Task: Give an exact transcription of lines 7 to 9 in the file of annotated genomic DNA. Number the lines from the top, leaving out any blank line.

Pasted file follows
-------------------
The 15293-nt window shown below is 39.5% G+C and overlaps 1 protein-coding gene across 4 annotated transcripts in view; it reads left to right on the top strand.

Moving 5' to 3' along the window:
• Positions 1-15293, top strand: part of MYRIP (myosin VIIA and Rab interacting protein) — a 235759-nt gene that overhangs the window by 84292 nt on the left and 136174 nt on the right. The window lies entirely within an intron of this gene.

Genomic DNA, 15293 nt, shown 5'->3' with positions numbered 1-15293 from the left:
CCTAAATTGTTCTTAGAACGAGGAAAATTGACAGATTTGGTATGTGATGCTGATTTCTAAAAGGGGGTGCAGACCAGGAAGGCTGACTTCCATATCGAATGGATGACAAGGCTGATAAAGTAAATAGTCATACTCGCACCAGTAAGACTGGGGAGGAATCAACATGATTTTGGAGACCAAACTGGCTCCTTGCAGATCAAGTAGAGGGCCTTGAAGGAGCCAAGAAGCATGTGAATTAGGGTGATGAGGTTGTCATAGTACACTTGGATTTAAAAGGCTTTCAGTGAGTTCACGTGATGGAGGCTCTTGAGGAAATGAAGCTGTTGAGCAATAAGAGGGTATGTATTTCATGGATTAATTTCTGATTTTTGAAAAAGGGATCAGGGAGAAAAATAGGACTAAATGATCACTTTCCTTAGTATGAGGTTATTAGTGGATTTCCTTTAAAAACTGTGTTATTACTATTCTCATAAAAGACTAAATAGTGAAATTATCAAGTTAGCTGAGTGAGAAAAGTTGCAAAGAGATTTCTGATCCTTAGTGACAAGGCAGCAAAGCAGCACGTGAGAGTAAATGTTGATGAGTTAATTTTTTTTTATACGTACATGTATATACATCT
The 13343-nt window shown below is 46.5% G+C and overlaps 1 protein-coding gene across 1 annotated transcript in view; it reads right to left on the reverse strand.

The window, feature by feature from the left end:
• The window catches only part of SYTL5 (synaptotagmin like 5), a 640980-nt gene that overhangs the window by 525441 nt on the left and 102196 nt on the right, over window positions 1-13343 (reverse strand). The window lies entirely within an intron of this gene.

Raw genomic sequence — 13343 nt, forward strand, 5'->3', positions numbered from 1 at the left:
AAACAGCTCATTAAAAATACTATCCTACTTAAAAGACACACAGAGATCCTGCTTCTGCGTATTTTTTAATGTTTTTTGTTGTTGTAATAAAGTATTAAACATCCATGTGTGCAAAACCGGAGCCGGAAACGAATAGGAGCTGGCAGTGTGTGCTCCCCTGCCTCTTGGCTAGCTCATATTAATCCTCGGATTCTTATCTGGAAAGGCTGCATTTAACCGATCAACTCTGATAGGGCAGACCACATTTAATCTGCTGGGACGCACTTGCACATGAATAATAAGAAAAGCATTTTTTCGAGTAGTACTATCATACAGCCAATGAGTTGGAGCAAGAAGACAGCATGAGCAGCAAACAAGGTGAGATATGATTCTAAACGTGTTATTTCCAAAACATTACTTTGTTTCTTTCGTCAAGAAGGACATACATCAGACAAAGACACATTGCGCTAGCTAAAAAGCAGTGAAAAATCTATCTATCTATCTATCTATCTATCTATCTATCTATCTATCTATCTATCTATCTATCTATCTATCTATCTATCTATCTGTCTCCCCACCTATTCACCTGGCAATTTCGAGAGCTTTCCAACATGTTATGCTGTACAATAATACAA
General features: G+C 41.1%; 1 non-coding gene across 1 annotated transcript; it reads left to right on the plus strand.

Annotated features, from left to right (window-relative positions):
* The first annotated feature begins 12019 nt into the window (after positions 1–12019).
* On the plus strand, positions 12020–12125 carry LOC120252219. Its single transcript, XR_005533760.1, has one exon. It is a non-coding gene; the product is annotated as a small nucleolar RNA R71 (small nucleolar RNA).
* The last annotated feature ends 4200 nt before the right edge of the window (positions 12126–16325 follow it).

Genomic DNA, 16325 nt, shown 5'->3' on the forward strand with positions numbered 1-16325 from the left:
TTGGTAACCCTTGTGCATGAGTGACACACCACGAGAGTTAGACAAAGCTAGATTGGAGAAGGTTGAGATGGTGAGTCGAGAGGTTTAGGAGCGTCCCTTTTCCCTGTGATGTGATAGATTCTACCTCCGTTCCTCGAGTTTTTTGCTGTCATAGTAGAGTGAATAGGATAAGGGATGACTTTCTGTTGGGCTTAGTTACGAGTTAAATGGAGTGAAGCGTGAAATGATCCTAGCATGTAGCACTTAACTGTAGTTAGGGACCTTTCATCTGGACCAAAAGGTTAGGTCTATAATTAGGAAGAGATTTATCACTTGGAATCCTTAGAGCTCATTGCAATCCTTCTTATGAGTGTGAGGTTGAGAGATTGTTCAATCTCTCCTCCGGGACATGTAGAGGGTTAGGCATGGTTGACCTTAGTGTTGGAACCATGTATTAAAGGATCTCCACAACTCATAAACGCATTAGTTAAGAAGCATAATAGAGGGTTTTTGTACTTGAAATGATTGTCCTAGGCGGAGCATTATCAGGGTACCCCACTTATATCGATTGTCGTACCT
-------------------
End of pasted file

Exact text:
The window, feature by feature from the left end:
• The window catches only part of SYTL5 (synaptotagmin like 5), a 640980-nt gene that overhangs the window by 525441 nt on the left and 102196 nt on the right, over window positions 1-13343 (reverse strand). The window lies entirely within an intron of this gene.

Raw genomic sequence — 13343 nt, forward strand, 5'->3', positions numbered from 1 at the left: